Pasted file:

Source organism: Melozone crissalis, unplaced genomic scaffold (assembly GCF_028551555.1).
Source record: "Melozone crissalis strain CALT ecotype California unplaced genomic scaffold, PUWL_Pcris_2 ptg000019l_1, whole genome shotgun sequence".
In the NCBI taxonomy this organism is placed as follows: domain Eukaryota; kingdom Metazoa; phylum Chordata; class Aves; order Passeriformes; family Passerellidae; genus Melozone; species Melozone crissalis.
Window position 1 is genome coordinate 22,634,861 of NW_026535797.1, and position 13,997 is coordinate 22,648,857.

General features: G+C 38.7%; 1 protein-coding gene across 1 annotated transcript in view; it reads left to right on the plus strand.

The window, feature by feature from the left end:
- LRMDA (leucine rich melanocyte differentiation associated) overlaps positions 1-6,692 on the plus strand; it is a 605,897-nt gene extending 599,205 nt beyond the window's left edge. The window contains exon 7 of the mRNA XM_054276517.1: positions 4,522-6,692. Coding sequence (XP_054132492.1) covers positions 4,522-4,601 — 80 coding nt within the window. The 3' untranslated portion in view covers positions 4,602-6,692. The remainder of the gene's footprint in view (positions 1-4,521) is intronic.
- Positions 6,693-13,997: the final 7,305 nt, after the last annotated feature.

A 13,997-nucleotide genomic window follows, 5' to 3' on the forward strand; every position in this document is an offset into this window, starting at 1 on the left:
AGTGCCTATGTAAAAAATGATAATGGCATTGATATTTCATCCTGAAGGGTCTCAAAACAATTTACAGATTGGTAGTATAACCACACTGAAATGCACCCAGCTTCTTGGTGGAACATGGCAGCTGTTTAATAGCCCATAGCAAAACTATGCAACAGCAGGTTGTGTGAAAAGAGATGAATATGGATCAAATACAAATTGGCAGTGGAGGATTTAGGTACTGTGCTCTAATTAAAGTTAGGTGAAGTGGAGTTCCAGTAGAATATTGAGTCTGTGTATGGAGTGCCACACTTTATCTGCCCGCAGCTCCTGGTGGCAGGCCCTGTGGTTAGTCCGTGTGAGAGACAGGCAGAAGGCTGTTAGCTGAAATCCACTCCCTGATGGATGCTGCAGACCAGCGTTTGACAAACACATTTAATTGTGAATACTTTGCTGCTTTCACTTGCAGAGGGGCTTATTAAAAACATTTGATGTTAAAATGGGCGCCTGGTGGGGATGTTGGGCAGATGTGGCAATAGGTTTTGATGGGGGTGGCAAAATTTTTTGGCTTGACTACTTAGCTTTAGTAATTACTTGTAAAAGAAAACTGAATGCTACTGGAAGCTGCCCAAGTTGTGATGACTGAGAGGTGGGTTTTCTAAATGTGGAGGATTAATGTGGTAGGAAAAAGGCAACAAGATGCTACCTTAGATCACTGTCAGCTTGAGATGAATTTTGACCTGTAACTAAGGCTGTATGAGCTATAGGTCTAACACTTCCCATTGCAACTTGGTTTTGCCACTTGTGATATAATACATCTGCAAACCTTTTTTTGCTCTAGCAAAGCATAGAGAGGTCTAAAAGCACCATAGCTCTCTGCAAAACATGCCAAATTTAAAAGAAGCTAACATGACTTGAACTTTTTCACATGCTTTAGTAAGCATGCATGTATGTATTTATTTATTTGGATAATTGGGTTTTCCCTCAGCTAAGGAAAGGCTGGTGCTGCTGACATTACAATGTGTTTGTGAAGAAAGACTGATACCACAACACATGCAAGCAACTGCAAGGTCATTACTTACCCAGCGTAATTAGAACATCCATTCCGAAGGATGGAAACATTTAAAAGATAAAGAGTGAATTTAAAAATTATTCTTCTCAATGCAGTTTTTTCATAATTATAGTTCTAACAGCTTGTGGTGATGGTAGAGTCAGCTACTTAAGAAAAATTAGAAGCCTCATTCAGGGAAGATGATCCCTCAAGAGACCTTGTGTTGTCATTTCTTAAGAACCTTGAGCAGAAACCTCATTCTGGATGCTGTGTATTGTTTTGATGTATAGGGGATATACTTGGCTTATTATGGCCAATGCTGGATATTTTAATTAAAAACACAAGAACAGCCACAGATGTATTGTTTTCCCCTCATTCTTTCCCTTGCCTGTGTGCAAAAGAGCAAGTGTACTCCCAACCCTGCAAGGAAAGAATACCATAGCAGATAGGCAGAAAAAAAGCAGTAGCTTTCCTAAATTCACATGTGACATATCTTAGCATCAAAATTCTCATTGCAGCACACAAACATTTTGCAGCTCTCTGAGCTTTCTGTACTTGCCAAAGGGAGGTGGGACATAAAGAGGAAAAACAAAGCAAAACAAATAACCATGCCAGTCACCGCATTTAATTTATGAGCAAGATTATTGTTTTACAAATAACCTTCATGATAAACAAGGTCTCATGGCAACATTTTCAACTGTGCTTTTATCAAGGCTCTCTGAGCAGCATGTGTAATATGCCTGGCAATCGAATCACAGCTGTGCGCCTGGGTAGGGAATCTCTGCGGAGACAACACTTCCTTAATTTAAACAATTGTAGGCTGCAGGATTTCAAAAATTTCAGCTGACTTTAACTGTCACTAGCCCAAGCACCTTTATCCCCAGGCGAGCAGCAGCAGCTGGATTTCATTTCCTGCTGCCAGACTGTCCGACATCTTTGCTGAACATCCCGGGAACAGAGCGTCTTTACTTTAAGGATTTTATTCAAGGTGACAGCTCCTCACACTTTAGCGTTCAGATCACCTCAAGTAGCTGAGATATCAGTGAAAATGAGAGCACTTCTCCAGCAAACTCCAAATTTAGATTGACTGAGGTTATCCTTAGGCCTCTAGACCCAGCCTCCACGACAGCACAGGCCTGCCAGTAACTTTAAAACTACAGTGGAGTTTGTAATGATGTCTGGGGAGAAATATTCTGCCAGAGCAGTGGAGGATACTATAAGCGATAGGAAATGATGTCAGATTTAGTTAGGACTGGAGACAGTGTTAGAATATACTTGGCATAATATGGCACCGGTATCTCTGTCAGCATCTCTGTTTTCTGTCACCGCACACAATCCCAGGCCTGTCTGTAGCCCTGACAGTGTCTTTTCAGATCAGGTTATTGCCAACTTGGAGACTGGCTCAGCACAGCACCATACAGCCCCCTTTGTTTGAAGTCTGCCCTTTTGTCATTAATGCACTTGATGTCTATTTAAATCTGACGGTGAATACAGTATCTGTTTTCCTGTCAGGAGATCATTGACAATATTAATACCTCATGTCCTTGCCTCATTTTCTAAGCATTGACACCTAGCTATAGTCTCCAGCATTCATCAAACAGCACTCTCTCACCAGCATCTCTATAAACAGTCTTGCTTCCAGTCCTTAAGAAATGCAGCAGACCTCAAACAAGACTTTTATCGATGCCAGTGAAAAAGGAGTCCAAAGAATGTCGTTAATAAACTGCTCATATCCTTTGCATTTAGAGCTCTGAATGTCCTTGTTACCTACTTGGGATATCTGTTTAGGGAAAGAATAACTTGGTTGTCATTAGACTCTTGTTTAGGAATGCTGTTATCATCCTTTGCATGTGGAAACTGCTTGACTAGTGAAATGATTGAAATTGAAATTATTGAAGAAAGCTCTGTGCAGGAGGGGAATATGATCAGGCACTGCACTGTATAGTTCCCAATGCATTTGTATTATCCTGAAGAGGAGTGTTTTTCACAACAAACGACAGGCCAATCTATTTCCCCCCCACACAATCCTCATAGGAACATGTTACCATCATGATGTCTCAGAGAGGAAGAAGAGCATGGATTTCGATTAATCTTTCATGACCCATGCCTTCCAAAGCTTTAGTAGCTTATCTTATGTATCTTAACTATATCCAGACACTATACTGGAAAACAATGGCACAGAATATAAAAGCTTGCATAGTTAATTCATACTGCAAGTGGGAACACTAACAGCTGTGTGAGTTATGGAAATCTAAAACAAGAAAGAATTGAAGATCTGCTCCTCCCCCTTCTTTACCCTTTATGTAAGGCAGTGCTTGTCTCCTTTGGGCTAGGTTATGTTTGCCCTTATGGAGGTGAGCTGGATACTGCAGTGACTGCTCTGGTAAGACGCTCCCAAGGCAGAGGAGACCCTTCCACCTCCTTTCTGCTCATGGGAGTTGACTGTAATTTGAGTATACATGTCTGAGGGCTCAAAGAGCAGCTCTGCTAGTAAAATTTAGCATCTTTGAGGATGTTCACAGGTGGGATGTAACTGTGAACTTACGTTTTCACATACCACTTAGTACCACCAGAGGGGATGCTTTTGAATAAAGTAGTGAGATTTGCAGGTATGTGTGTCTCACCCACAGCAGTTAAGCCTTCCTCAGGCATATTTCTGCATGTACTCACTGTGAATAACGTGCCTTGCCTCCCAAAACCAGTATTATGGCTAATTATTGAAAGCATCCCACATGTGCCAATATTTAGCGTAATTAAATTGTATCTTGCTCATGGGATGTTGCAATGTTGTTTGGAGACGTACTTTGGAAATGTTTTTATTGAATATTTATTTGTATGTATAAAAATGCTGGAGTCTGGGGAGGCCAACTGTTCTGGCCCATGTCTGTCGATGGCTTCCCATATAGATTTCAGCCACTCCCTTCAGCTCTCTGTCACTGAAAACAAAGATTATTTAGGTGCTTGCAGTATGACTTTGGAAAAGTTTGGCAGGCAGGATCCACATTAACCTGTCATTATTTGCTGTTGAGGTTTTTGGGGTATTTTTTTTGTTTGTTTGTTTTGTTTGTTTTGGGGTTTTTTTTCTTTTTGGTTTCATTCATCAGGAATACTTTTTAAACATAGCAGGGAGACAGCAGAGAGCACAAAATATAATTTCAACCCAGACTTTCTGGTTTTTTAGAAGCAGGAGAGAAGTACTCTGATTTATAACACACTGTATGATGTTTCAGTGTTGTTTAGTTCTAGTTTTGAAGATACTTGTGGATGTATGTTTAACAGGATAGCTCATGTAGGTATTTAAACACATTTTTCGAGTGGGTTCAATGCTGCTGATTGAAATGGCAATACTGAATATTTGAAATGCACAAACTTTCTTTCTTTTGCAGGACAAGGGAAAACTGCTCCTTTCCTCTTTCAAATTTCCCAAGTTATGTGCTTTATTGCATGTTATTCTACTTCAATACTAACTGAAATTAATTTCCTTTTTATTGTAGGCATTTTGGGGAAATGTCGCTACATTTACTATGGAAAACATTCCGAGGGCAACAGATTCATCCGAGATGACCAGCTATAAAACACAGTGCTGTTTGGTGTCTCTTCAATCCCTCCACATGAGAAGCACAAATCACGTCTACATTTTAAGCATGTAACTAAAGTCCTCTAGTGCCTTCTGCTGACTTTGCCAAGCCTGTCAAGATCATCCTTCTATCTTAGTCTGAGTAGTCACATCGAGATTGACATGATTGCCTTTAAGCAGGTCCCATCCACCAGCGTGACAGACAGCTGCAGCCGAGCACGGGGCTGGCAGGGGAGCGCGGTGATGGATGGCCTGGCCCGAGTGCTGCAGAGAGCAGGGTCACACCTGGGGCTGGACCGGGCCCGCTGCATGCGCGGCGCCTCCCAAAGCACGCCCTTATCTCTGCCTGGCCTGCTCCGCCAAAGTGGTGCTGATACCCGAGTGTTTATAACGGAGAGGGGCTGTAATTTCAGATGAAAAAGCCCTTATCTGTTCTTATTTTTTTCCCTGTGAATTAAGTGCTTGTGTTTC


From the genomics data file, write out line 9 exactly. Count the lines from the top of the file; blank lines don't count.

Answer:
A 13,997-nucleotide genomic window follows, 5' to 3' on the forward strand; every position in this document is an offset into this window, starting at 1 on the left: